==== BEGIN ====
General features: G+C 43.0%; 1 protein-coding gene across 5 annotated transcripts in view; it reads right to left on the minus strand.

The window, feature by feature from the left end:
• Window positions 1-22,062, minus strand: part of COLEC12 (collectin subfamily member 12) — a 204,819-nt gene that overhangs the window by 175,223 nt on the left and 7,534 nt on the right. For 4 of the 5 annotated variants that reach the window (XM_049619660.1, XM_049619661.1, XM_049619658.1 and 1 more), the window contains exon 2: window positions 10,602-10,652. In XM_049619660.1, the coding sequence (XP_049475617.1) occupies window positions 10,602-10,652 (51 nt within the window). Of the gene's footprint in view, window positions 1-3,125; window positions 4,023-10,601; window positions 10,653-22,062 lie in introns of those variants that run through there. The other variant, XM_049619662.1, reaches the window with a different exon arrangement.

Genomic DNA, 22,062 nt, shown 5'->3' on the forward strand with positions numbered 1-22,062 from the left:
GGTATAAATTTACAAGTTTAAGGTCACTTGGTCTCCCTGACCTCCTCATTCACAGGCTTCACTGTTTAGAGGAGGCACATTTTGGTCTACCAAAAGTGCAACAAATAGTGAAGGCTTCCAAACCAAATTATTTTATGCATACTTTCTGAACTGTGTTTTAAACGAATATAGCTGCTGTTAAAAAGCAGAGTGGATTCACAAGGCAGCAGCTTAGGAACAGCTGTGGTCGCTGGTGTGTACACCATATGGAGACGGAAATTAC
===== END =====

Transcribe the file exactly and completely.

General features: G+C 43.0%; 1 protein-coding gene across 5 annotated transcripts in view; it reads right to left on the minus strand.

The window, feature by feature from the left end:
• Window positions 1-22,062, minus strand: part of COLEC12 (collectin subfamily member 12) — a 204,819-nt gene that overhangs the window by 175,223 nt on the left and 7,534 nt on the right. For 4 of the 5 annotated variants that reach the window (XM_049619660.1, XM_049619661.1, XM_049619658.1 and 1 more), the window contains exon 2: window positions 10,602-10,652. In XM_049619660.1, the coding sequence (XP_049475617.1) occupies window positions 10,602-10,652 (51 nt within the window). Of the gene's footprint in view, window positions 1-3,125; window positions 4,023-10,601; window positions 10,653-22,062 lie in introns of those variants that run through there. The other variant, XM_049619662.1, reaches the window with a different exon arrangement.

Genomic DNA, 22,062 nt, shown 5'->3' on the forward strand with positions numbered 1-22,062 from the left:
GGTATAAATTTACAAGTTTAAGGTCACTTGGTCTCCCTGACCTCCTCATTCACAGGCTTCACTGTTTAGAGGAGGCACATTTTGGTCTACCAAAAGTGCAACAAATAGTGAAGGCTTCCAAACCAAATTATTTTATGCATACTTTCTGAACTGTGTTTTAAACGAATATAGCTGCTGTTAAAAAGCAGAGTGGATTCACAAGGCAGCAGCTTAGGAACAGCTGTGGTCGCTGGTGTGTACACCATATGGAGACGGAAATTAC